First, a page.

As reported by Patch.com, on May 30, 2019, Long Island, NY Congresswoman Kathleen Rice introduced a package of three bills that would combat impaired and distracted driving. The End Drunk Driving Act will require that within 10 years, all new cars sold in the U.S. come equipped with advanced DWI-prevention technology. According to the Garden City Democrat, “… nearly 15,000 were killed in 2018 because of an impaired or distracted driver – these are deadly and tragic epidemics that have claimed too many lives and destroyed too many families. It’s past time that we take action at the federal level to end this crisis.”
The DWI-prevention technology includes that which detects a driver’s blood alcohol content (BAC) and prevents the car from moving if the driver’s BAC is at or above the legal limit. The technology is currently being developed through the Driver Alcohol Detection System for Safety (DADSS) program, Rice said, a research partnership between the National Highway Traffic Safety Administration (NHTSA) and the Automotive Coalition for Traffic Safety (ACTS), which represents 17 leading automobile manufacturers.
More specifically, the article explains that both touch-based technology and breath-based technology are being explored. The touch-based technology responds to the touch of a driver’s fingertip and uses infrared light to measure the driver’s BAC. Unlike a breathalyzer, the DADSS breath-based technology does not require a driver to breathe into a tube – a driver simply enters the vehicle and breathes normally, and sensors detect the driver’s BAC using infrared light. Rice’s legislation will require the technology to be installed in all new cars sold in the U.S. within 10 years of the bill’s enactment.
Congresswoman Rice also introduced “The Prevent Impaired Driving Child Endangerment Act,” which would set national standards for criminal penalties against individuals who drive while intoxicated or impaired with a child in the vehicle. A third proposal,
The third bill, “The Distracted Driving Education Act of 2019,” would authorize the U.S. Secretary of Transportation to award $5 million in competitive grant funding to non-profit organizations working to educate the public and prevent distracted driving in communities across the country.
Congresswoman Rice’s “End Drunk Driving Act” proposal requires states to enact the following:
- A law that provides that the individual can be charged with a felony and face to up to four years in prison;
- A law that requires the individual, if convicted, to install and maintain an ignition interlock system on any car they own or operate;
- A law that suspends the individual’s driver’s license during the course of prosecution, unless the individual installs and maintains an ignition interlock system;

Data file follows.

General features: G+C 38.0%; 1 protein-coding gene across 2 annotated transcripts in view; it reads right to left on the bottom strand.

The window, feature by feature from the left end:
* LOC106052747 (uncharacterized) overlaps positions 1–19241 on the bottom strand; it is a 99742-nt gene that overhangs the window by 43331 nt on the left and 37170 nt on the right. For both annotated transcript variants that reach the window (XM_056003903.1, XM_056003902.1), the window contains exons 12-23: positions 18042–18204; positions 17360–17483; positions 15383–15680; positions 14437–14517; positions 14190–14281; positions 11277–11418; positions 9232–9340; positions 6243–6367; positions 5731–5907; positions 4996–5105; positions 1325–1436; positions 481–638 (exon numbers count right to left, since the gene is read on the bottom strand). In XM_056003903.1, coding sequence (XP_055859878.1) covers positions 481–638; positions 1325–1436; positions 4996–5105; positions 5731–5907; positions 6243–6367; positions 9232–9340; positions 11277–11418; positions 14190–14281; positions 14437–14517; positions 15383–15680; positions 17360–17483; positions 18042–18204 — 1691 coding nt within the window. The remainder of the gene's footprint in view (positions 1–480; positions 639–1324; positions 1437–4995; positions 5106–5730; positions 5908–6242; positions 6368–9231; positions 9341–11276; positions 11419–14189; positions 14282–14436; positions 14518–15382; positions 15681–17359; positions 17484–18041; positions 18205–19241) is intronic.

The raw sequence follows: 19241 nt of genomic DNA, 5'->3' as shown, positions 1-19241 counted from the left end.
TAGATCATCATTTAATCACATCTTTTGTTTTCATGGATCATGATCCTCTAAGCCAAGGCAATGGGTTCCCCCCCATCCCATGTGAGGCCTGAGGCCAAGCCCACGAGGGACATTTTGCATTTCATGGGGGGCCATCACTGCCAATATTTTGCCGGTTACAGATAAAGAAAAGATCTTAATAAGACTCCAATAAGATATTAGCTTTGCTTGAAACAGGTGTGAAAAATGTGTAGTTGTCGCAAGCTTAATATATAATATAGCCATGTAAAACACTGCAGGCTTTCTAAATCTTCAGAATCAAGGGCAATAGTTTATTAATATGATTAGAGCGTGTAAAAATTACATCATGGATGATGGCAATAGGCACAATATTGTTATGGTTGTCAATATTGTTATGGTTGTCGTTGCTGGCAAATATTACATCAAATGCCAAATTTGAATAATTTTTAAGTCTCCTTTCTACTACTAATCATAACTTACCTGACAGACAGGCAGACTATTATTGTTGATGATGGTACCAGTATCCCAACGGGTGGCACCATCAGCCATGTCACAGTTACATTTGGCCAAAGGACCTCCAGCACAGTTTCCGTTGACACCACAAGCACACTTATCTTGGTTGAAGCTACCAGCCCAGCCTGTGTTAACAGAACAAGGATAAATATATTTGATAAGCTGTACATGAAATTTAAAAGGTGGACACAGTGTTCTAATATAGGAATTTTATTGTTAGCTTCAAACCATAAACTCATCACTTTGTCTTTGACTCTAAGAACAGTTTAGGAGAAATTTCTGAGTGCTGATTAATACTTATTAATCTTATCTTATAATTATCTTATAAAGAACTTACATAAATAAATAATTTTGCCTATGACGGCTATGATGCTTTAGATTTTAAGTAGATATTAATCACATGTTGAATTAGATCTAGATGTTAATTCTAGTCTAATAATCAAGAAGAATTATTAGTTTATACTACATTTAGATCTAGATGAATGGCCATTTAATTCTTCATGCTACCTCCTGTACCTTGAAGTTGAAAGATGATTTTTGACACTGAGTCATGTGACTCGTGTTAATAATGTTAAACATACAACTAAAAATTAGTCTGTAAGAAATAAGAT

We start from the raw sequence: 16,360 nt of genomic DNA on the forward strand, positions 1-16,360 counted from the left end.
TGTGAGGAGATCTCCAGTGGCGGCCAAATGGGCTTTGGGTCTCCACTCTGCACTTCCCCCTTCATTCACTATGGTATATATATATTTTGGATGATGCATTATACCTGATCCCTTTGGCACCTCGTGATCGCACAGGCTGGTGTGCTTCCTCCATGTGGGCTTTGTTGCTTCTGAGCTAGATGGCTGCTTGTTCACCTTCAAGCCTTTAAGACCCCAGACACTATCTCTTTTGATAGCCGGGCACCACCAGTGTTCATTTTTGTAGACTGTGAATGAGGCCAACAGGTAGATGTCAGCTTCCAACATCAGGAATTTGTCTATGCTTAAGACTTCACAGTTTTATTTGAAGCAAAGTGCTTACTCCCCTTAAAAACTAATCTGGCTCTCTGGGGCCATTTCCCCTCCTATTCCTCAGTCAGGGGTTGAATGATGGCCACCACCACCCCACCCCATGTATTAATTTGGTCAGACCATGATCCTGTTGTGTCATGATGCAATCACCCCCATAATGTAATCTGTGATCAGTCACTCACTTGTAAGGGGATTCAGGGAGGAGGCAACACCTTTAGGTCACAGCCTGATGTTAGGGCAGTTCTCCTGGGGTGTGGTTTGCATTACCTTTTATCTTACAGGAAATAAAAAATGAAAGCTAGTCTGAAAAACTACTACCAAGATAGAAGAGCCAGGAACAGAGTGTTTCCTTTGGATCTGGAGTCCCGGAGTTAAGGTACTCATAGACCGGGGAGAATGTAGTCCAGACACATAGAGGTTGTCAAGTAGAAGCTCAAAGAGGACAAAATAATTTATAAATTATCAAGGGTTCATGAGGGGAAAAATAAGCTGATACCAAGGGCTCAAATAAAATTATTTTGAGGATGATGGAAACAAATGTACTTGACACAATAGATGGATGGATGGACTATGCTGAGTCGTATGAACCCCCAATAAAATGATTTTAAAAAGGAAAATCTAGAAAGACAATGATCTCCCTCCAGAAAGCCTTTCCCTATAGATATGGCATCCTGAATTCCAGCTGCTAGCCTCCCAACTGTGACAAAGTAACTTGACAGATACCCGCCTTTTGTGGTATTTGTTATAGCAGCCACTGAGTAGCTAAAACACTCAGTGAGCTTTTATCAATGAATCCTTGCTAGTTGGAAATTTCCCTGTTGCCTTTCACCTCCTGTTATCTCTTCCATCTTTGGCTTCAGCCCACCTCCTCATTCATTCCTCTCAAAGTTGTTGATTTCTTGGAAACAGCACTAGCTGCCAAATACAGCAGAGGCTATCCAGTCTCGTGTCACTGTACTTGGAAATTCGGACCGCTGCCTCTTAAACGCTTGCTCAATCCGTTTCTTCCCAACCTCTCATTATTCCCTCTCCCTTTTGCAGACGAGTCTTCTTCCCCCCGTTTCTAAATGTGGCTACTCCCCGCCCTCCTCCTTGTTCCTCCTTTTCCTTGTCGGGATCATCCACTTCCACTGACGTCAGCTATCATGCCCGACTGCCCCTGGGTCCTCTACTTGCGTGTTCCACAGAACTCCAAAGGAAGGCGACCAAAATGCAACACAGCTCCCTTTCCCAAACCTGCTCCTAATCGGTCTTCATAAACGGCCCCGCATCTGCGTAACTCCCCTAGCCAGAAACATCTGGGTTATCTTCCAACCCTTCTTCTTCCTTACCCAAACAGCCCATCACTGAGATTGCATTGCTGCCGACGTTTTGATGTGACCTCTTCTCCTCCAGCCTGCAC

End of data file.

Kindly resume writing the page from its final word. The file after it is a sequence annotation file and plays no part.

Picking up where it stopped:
- A law that requires the individual, if convicted, to undergo an alcohol abuse, substance abuse or mental health assessment and, if the assessment indicates the need for treatment, authorizes the appropriate court or monitoring agency to require the individual to undergo treatment as part of their sentence or as a condition for reissuance of their license;
- A law that requires authorities to file a report with the appropriate state register of child abuse if the individual is the parent, guardian or custodian of the child passenger, or is in any way legally responsible for the child.
The “new” touch technology has been discussed in legal circles for at least 20 years. While the courts will have to decide if our constitutional Due Process rights prohibit such technology, it would take a long time before the “older” vehicles are off the roadways. Further, some of the proposed state requirements (such as requiring ignition interlock systems for convicted DUI offenders) have been implemented in a number of states (such as Tennessee) for many years. Nonetheless, if the technology is accurate and saves lives without violating our individual rights, this legislation could be a good start.
About the Author: Steven Oberman has been licensed in Tennessee since 1980, and successfully defended over 2,500 DUI defendants. Among the many honors bestowed upon him, Steve served as Dean of the National College for DUI Defense, Inc. (NCDD) and currently serves as chair of the National Association of Criminal Defense Lawyers DUI Committee. Steve was the first lawyer in Tennessee to be Board Certified as a DUI Defense Specialist by the NCDD.
He is the author of DUI: The Crime & Consequences in Tennessee, updated annually since 1991 (Thomson-West), and co-author with Lawrence Taylor of the national treatise, Drunk Driving Defense, 8th edition (Wolters Kluwer/Aspen). Steve has served as an adjunct professor at the University of Tennessee Law School since 1993 and has received a number of prestigious awards for his faculty contributions. He is a popular international speaker, having spoken at legal seminars in 30 states, the District of Columbia and three foreign countries. After being named a Fulbright Scholar, Steve was honored to teach as an Adjunct Professor at the University of Latvia Law School in the capital city of Riga, Latvia during the Spring Semester of 2019.
If you would like to contact the author, please visit his website.